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My build path in Eclipse looks like this:

ProjectName
   -- WEB-INF
      -- classes
         -- myClass.class
      -- configs
         -- myConfig.xml

My absolute path to the config currently looks like this:

C:\Development\Java\ProjectName\WEB-INF\configs\myConfig.xml

I'm using JAXB for the binding, and it is expecting a FileInputStream. The FileInputStream needs to be a stream for the XML config file. However, I can't figure out how to get the FileInputStream for my config, and I keep getting a FileNotFoundException.

I want this config to be loaded in such a way that someone doesn't have to hardcode the path to the config because I plan on releasing the project open source. I see a lot of examples where someone just hardcodes the full absolute path, but I need it to be something more flexible "like" this:

new FileInputStream("/WEB-INF/configs/myConfig.xml");

Thanks!

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2 Answers 2

up vote 3 down vote accepted

I'd recommend putting that myConfig.xml in the WEB-INF/classes directory instead and loading it via the class loader, since it's in the classpath. Calling getResourceAsStream() on the servlet context will return an InputStream that you can use. It's relative to the context root, so you can pick up that WAR and put it anywhere - your code will still work.

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Yeah, I've seen that suggestion a few different times, and I'm wondering if that is the best way to do it so that I don't have to deal with this anymore. –  Brian Reindel Feb 6 '10 at 4:37
    
hey @duffymo, I disagree with that. More often than not we want to separate the code under WEB-INF/classes from configuration files, because they are deployed differently and sometimes have different meanings (e.g., the client knows that he can change configuration files under WEB-INF/config, but he can't touch anything under classes/ because that belongs to us. It's perfectly legitimate to keep resources under WEB-INF, like jsp fragments, tld files, etc. –  Yoni Feb 6 '10 at 9:47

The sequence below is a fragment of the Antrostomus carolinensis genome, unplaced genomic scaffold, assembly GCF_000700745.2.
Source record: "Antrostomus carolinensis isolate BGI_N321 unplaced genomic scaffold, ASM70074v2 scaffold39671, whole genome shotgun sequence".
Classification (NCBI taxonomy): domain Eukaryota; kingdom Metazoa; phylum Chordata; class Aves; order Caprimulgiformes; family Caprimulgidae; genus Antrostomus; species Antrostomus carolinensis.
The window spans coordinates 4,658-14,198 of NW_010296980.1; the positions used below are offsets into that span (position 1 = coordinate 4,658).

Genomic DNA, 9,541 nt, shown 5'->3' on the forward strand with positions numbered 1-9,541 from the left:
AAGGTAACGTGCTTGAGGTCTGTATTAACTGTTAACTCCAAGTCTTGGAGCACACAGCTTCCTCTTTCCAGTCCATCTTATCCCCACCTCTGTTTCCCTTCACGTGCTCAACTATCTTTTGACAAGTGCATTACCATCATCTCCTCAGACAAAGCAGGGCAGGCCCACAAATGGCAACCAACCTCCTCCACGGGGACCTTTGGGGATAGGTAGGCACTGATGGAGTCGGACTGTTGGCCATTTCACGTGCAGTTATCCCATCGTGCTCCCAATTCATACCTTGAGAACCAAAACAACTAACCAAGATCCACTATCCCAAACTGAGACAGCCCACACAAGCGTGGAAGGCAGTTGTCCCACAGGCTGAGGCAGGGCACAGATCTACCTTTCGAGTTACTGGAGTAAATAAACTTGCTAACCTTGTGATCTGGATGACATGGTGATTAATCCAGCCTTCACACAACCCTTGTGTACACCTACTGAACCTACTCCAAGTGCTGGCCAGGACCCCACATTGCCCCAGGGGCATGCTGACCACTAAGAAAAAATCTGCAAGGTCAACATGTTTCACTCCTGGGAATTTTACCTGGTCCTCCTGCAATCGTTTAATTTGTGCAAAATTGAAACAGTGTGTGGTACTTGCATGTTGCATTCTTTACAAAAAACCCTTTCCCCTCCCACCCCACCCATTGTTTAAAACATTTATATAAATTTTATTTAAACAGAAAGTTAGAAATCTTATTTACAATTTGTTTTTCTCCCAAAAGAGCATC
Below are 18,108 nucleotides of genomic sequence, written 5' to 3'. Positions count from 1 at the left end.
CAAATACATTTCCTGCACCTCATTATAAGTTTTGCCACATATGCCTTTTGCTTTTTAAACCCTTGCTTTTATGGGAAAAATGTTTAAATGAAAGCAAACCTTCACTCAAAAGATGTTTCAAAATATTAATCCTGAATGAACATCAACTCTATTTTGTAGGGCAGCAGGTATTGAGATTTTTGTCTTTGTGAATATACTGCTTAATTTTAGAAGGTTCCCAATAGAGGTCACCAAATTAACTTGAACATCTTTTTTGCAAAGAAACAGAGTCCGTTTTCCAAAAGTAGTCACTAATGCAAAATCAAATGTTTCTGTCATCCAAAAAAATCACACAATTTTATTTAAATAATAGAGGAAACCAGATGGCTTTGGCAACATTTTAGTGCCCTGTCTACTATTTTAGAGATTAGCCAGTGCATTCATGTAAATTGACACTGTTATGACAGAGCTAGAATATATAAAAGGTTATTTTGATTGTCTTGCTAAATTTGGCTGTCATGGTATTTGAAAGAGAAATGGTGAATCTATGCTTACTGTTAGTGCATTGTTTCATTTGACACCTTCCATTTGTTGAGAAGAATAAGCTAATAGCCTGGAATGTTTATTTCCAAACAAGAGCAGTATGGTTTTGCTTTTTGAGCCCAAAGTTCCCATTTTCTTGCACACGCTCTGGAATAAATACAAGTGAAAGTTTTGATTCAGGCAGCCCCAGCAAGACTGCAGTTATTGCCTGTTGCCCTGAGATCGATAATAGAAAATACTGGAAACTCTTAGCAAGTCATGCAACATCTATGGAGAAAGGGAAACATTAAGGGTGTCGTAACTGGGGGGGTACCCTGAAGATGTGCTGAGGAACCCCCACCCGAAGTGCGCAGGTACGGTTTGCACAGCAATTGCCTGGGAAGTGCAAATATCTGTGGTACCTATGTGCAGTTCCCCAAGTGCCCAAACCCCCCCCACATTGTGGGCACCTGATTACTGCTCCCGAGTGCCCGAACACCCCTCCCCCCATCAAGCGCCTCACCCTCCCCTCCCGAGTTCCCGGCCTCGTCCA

Perfectly legitimate to keep JSPs and such under WEB-INF - your app isn't reading any JSPs during its operation. I wouldn't put things that have to be read by the app under WEB-INF; those belong in WEB-INF/classes, accessed by the class loader. –  duffymo Feb 6 '10 at 18:13

You can get the input stream of relative paths under WEB-INF fairly easily with ServletContext.getResourceAsStream() method (javadoc here) and its variants.

For example, in your selvlet code you can do this:

getServletContext().getResourceAsStream("/WEB-INF/configs/myConfig.xml") // your file
getServletContext().getResource("/WEB-INF") // URL to WEB-INF dir
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I tried this first, but it does not work. I believe both of those begin by looking at the classpath root, and since the configs directory is not on the runtime classpath, I keep getting null. –  Brian Reindel Feb 6 '10 at 12:49
    
hey @hal, your belief is wrong :) those methods look in the classpath onlywhen you invoke them on Class object or ClassLoader object. When used on servletContext, they do what I described above - that is exactly their intention, you can read it in the javadocs –  Yoni Feb 6 '10 at 13:32
    
It wouldn't be the first time I've been wrong :) Do you think it might have something to do with how Eclipse handles what it considers to be the ServletContext? I also did some research, and some developers mentioned that the /WEB-INF directory is read-only. Would that be causing an issue? –  Brian Reindel Feb 6 '10 at 13:48
    
@hal10001, I am not aware of WEB-INF being read-only. It is hidden from the outside world (the browser), so perhaps some people refer to it as read-only, however in practice it is not even readable from the outside. Inside your code, however, I believe that you can read and write files in there, just like anywhere else in the file system. –  Yoni Feb 6 '10 at 14:03
    
Personally, I don't think clients should be mucking around with anything in your app. I usually package mine in a WAR file, and that's sealed from the point of view of others. If something in configuration has to be changed, I don't want just anybody to be able to do it when they feel like it. It's a recipe for doing great damage where I work. –  duffymo Feb 6 '10 at 15:31

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